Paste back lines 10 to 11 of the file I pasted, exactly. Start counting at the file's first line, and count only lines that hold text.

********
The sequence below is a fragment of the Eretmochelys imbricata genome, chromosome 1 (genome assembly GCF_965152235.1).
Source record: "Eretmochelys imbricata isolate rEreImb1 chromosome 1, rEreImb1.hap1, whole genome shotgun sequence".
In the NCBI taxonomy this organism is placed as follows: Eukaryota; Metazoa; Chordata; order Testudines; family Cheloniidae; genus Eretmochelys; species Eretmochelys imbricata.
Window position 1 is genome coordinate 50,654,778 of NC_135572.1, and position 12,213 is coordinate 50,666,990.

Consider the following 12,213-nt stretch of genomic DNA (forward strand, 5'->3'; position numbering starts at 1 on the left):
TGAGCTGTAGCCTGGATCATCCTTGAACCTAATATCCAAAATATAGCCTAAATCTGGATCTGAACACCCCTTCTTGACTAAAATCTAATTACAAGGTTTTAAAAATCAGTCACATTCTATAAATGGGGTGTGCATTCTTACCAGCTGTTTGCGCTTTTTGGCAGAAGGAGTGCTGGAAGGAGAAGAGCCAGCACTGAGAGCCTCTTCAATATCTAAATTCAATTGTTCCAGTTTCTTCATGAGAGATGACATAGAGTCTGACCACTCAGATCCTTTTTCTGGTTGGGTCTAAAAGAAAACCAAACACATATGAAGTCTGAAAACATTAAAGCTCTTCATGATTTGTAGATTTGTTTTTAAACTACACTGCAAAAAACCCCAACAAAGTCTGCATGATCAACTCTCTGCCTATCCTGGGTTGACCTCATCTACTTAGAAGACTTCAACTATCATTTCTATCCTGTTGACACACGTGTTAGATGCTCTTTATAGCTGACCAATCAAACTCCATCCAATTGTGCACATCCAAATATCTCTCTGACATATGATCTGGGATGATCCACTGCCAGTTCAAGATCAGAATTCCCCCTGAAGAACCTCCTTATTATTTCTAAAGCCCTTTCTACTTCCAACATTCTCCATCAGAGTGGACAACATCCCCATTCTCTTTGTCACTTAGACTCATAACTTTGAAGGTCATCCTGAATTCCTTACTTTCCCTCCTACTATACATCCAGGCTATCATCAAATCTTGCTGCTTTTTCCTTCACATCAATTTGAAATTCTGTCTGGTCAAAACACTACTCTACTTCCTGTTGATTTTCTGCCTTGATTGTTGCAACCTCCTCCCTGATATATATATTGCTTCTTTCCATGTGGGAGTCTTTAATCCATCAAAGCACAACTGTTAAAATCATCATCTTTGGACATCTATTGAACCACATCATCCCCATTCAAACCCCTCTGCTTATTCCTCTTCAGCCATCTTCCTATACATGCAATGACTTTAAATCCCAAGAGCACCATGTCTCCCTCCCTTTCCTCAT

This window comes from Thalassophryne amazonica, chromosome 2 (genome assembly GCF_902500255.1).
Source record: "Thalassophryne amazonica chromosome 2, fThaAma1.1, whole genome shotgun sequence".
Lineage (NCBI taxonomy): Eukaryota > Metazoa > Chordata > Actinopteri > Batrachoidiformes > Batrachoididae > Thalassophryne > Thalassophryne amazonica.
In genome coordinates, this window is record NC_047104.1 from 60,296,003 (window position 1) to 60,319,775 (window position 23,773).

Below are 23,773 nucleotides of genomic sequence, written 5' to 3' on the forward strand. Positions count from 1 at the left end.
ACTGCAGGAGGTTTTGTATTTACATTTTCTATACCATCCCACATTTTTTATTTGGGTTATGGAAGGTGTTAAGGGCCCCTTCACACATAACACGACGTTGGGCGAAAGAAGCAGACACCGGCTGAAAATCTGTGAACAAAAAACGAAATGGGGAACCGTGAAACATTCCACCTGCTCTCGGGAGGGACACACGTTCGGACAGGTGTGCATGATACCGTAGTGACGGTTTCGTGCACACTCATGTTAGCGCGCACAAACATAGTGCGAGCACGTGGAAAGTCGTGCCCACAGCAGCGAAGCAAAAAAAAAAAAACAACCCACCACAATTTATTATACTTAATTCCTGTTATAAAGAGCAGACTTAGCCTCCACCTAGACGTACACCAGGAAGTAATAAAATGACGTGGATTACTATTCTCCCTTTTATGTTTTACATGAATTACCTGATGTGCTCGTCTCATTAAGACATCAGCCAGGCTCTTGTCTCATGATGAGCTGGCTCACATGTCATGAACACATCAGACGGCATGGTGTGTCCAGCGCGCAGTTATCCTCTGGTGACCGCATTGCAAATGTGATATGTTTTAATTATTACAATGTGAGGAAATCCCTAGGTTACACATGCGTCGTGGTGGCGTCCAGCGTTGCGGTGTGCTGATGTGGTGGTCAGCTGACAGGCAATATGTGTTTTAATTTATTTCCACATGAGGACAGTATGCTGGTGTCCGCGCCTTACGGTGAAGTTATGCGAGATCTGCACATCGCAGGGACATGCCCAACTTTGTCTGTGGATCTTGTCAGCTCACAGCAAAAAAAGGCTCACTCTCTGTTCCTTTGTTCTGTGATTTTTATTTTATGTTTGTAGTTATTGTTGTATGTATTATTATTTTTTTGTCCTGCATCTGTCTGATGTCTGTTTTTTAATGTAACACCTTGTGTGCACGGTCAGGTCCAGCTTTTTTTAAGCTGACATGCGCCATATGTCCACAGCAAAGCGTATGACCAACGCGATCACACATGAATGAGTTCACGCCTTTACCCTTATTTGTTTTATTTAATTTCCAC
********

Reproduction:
In genome coordinates, this window is record NC_047104.1 from 60,296,003 (window position 1) to 60,319,775 (window position 23,773).

Below are 23,773 nucleotides of genomic sequence, written 5' to 3' on the forward strand. Positions count from 1 at the left end.